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Experts Predict Confusion at Voting Spots

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Voters wait in line last week to cast early ballots in North Miami, Fla. Election officials in Miami-Dade County assured Floridians on Monday that they were prepared for Election Day.

Long lines in early-voting states, confusion over recently passed election laws and accommodations for voters affected by Hurricane Sandy are setting the stage for complications at voting precincts across the country Tuesday.

Blocks-long lines in Ohio and Florida greeted voters who showed up over the weekend to cast in-person absentee ballots, following legislative battles in both states over whether the early-voting window should be narrowed.

At a Cleveland precinct where more than 2,500 voters cast ballots after waiting in chilly weather on Sunday, the line began forming two hours before doors opened at 1 p.m., according to the Cleveland Plain-Dealer. Hamilton County’s only early voting precinct in downtown Cincinnati stayed open hours past its slated closing time of 5 p.m. to accommodate everyone in line, according to the county’s Board of Elections.

Caleb Faux, executive director of the Hamilton County Democratic Party and one of two Democrats on the county’s four-member elections board, said he expected large turnout on Monday as well.

“We had a board of elections meeting this morning and when I left, the line went down the steps, out the door, to the end of the block, around the corner and down to the next block,” Faux said Monday.

Election officials in Miami-Dade County assured Floridians on Monday they were prepared for Election Day after confusion at an election office on Sunday.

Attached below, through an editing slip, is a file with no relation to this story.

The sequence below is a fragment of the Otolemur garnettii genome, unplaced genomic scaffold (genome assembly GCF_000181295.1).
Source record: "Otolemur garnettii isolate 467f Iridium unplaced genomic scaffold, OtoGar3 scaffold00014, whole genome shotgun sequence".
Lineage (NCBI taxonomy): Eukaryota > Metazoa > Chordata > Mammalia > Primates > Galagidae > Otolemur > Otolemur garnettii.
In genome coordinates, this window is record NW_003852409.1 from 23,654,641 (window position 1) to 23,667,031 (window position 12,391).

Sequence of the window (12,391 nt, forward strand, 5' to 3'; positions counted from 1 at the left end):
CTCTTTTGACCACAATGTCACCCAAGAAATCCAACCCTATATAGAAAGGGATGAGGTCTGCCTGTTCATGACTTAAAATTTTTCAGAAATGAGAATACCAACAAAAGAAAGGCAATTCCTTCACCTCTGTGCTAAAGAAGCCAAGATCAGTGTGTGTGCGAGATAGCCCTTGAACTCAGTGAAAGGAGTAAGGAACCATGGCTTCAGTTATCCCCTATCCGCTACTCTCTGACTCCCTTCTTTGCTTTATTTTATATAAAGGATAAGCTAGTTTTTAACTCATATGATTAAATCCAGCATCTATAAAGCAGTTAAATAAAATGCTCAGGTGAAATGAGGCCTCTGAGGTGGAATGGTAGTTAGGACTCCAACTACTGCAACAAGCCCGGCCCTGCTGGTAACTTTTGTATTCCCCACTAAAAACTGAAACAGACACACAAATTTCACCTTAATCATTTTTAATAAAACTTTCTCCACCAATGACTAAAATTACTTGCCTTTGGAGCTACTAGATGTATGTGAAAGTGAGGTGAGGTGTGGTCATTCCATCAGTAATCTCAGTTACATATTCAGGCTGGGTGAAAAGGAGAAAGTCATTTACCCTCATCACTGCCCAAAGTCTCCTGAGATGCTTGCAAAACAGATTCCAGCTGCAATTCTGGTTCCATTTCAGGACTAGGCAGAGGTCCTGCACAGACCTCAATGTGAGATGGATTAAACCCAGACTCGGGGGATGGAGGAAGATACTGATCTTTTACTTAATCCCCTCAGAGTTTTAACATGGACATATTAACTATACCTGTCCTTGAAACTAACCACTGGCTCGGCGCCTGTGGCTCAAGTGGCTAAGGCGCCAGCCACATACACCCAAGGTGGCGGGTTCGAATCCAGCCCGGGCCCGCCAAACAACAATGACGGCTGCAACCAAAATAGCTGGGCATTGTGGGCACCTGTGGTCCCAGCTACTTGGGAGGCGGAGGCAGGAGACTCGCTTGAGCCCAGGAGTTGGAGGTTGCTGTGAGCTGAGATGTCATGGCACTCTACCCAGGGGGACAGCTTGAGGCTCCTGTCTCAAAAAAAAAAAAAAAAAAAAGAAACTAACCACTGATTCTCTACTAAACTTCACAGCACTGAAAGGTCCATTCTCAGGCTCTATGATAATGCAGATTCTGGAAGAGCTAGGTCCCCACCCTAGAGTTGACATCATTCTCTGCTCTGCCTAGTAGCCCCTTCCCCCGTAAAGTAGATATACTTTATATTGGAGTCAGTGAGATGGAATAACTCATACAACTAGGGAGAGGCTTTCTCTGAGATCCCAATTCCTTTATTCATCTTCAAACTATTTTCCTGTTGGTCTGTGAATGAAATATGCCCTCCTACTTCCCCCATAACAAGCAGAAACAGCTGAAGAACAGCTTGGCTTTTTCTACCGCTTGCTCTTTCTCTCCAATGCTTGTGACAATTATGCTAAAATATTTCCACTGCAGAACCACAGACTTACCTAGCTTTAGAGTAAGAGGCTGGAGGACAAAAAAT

A county polling place in Doral, Fla., opened on Sunday, unbeknownst to Miami-Dade Mayor Carlos Gimenez, to accept in-person absentee ballots even though the state’s official early-voting period had ended at 7 p.m. Saturday. After encountering technical problems and lacking the staff to deal with the influx of ballots, it closed its doors, with nearly 200 voters in line outside, only to reopen shortly after, according to the Miami Herald.

“I’d like the voters of Miami-Dade County to be confident that we are prepared,” Supervisor of Elections Penelope Townsley told a bank of television cameras Monday.

The Republican-controlled legislatures in Ohio and Florida both passed measures that narrowed early-voting windows, which were signed by Ohio Gov. John Kasich (R) and Florida Gov. Rick Scott (R). A federal court recently instructed Ohio to restore early voting to all eligible Ohioans after Ohio Secretary of State Jon Husted (R) interpreted conflicting statutory language as allowing only military voters to vote during the three days leading up to Election Day.

In a conference call with reporters on Monday, election law experts at New York University’s Brennan Center for Justice warned that confusion — both accidental and staged — surrounding new voting laws and procedures should be expected on Election Day.

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